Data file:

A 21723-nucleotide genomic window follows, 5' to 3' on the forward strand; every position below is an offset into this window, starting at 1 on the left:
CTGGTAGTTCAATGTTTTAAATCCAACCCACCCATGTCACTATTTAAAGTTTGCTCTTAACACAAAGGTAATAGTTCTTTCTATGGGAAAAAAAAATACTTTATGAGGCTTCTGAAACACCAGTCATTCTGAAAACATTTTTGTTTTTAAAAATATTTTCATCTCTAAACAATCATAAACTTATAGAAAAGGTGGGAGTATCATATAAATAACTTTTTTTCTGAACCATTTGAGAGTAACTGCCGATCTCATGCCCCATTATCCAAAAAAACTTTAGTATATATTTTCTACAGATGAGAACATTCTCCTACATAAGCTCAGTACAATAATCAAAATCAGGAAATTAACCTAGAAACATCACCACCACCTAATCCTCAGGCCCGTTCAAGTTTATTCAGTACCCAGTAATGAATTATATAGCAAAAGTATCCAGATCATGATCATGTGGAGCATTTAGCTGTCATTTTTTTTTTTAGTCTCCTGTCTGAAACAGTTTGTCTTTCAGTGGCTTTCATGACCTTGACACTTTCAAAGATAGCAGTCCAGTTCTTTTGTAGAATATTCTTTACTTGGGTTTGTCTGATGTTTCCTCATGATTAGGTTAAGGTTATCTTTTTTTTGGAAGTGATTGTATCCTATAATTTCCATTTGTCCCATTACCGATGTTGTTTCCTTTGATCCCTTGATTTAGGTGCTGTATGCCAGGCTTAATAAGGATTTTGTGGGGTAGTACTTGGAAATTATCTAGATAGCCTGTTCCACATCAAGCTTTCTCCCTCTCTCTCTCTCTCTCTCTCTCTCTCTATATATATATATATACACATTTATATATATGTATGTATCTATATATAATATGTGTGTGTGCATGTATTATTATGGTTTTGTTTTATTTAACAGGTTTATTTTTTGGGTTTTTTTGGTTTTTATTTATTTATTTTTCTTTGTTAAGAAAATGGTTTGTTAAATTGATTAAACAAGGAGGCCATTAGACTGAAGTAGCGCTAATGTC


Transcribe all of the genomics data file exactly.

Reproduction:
A 21723-nucleotide genomic window follows, 5' to 3' on the forward strand; every position below is an offset into this window, starting at 1 on the left:
CTGGTAGTTCAATGTTTTAAATCCAACCCACCCATGTCACTATTTAAAGTTTGCTCTTAACACAAAGGTAATAGTTCTTTCTATGGGAAAAAAAAATACTTTATGAGGCTTCTGAAACACCAGTCATTCTGAAAACATTTTTGTTTTTAAAAATATTTTCATCTCTAAACAATCATAAACTTATAGAAAAGGTGGGAGTATCATATAAATAACTTTTTTTCTGAACCATTTGAGAGTAACTGCCGATCTCATGCCCCATTATCCAAAAAAACTTTAGTATATATTTTCTACAGATGAGAACATTCTCCTACATAAGCTCAGTACAATAATCAAAATCAGGAAATTAACCTAGAAACATCACCACCACCTAATCCTCAGGCCCGTTCAAGTTTATTCAGTACCCAGTAATGAATTATATAGCAAAAGTATCCAGATCATGATCATGTGGAGCATTTAGCTGTCATTTTTTTTTTTAGTCTCCTGTCTGAAACAGTTTGTCTTTCAGTGGCTTTCATGACCTTGACACTTTCAAAGATAGCAGTCCAGTTCTTTTGTAGAATATTCTTTACTTGGGTTTGTCTGATGTTTCCTCATGATTAGGTTAAGGTTATCTTTTTTTTGGAAGTGATTGTATCCTATAATTTCCATTTGTCCCATTACCGATGTTGTTTCCTTTGATCCCTTGATTTAGGTGCTGTATGCCAGGCTTAATAAGGATTTTGTGGGGTAGTACTTGGAAATTATCTAGATAGCCTGTTCCACATCAAGCTTTCTCCCTCTCTCTCTCTCTCTCTCTCTCTCTCTATATATATATATATACACATTTATATATATGTATGTATCTATATATAATATGTGTGTGTGCATGTATTATTATGGTTTTGTTTTATTTAACAGGTTTATTTTTTGGGTTTTTTTGGTTTTTATTTATTTATTTTTCTTTGTTAAGAAAATGGTTTGTTAAATTGATTAAACAAGGAGGCCATTAGACTGAAGTAGCGCTAATGTC